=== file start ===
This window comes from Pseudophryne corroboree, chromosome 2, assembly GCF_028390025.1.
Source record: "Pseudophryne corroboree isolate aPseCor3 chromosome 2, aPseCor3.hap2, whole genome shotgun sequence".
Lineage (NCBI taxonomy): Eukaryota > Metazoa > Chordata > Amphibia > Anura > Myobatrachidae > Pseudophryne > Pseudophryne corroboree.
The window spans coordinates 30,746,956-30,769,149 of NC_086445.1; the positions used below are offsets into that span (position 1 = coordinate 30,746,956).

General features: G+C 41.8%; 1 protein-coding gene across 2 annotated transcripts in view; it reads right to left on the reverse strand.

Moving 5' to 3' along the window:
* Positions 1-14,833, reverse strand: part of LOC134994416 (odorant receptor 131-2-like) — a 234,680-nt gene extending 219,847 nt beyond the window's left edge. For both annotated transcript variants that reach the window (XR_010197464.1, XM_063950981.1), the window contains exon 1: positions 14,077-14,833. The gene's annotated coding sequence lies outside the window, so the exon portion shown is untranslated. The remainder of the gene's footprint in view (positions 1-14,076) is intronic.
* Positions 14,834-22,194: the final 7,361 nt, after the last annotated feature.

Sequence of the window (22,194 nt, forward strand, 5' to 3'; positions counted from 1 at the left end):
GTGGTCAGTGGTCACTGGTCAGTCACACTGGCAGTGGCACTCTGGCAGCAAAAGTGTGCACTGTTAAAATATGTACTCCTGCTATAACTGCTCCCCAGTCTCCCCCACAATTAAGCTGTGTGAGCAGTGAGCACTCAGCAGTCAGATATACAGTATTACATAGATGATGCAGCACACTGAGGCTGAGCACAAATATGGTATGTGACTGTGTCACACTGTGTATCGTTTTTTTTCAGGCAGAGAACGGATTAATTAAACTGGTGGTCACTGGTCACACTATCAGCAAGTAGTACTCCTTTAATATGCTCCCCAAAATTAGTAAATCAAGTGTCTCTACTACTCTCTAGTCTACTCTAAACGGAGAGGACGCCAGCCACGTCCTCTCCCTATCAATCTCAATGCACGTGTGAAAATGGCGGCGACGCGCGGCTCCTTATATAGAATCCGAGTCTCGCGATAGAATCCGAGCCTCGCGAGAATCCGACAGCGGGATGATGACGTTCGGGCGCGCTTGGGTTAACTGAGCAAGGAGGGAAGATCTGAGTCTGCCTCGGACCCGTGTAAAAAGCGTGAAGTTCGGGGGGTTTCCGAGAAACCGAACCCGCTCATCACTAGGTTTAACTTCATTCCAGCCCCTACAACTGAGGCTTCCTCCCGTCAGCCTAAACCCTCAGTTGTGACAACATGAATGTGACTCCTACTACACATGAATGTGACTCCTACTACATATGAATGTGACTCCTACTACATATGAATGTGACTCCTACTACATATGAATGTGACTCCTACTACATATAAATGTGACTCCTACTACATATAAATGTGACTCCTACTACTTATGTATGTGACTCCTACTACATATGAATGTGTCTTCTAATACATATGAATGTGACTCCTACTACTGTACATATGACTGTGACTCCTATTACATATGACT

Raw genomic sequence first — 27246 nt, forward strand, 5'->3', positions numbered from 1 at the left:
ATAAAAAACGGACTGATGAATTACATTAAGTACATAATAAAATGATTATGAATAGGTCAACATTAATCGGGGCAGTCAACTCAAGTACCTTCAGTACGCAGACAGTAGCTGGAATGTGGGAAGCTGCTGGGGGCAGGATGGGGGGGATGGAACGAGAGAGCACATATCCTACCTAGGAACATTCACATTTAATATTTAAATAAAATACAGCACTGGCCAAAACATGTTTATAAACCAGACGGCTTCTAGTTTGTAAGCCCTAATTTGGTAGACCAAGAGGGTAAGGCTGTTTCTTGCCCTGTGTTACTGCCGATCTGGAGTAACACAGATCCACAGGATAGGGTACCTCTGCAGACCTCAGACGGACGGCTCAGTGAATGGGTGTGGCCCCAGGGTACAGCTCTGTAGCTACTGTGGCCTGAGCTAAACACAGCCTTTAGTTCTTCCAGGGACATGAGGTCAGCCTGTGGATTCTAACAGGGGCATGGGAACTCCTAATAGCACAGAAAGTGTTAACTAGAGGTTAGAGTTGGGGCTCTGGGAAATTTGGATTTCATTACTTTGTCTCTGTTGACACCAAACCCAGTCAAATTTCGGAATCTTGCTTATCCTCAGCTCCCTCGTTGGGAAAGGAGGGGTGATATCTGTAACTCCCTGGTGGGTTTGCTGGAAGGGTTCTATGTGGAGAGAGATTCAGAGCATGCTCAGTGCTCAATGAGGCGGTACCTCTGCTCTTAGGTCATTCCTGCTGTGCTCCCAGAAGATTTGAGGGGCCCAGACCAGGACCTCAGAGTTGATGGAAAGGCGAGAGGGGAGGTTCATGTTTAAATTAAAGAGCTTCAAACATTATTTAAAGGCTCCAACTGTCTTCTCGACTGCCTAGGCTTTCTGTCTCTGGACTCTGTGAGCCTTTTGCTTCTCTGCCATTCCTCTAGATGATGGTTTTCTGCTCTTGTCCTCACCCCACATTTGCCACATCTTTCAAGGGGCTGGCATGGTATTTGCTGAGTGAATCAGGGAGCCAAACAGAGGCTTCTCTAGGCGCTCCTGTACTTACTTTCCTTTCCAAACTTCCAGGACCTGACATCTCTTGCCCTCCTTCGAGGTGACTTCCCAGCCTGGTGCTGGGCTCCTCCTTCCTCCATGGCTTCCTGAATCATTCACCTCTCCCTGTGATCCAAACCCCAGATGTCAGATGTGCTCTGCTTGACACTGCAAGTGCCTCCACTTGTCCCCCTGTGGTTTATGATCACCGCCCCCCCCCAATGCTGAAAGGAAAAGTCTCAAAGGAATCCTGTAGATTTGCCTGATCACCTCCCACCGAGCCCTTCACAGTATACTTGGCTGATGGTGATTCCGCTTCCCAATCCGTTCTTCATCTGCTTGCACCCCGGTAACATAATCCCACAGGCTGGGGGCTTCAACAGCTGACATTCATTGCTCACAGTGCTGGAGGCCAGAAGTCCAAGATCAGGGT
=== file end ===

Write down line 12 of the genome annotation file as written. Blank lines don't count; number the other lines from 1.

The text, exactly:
ATAAAAAACGGACTGATGAATTACATTAAGTACATAATAAAATGATTATGAATAGGTCAACATTAATCGGGGCAGTCAACTCAAGTACCTTCAGTACGCAGACAGTAGCTGGAATGTGGGAAGCTGCTGGGGGCAGGATGGGGGGGATGGAACGAGAGAGCACATATCCTACCTAGGAACATTCACATTTAATATTTAAATAAAATACAGCACTGGCCAAAACATGTTTATAAACCAGACGGCTTCTAGTTTGTAAGCCCTAATTTGGTAGACCAAGAGGGTAAGGCTGTTTCTTGCCCTGTGTTACTGCCGATCTGGAGTAACACAGATCCACAGGATAGGGTACCTCTGCAGACCTCAGACGGACGGCTCAGTGAATGGGTGTGGCCCCAGGGTACAGCTCTGTAGCTACTGTGGCCTGAGCTAAACACAGCCTTTAGTTCTTCCAGGGACATGAGGTCAGCCTGTGGATTCTAACAGGGGCATGGGAACTCCTAATAGCACAGAAAGTGTTAACTAGAGGTTAGAGTTGGGGCTCTGGGAAATTTGGATTTCATTACTTTGTCTCTGTTGACACCAAACCCAGTCAAATTTCGGAATCTTGCTTATCCTCAGCTCCCTCGTTGGGAAAGGAGGGGTGATATCTGTAACTCCCTGGTGGGTTTGCTGGAAGGGTTCTATGTGGAGAGAGATTCAGAGCATGCTCAGTGCTCAATGAGGCGGTACCTCTGCTCTTAGGTCATTCCTGCTGTGCTCCCAGAAGATTTGAGGGGCCCAGACCAGGACCTCAGAGTTGATGGAAAGGCGAGAGGGGAGGTTCATGTTTAAATTAAAGAGCTTCAAACATTATTTAAAGGCTCCAACTGTCTTCTCGACTGCCTAGGCTTTCTGTCTCTGGACTCTGTGAGCCTTTTGCTTCTCTGCCATTCCTCTAGATGATGGTTTTCTGCTCTTGTCCTCACCCCACATTTGCCACATCTTTCAAGGGGCTGGCATGGTATTTGCTGAGTGAATCAGGGAGCCAAACAGAGGCTTCTCTAGGCGCTCCTGTACTTACTTTCCTTTCCAAACTTCCAGGACCTGACATCTCTTGCCCTCCTTCGAGGTGACTTCCCAGCCTGGTGCTGGGCTCCTCCTTCCTCCATGGCTTCCTGAATCATTCACCTCTCCCTGTGATCCAAACCCCAGATGTCAGATGTGCTCTGCTTGACACTGCAAGTGCCTCCACTTGTCCCCCTGTGGTTTATGATCACCGCCCCCCCCCAATGCTGAAAGGAAAAGTCTCAAAGGAATCCTGTAGATTTGCCTGATCACCTCCCACCGAGCCCTTCACAGTATACTTGGCTGATGGTGATTCCGCTTCCCAATCCGTTCTTCATCTGCTTGCACCCCGGTAACATAATCCCACAGGCTGGGGGCTTCAACAGCTGACATTCATTGCTCACAGTGCTGGAGGCCAGAAGTCCAAGATCAGGGT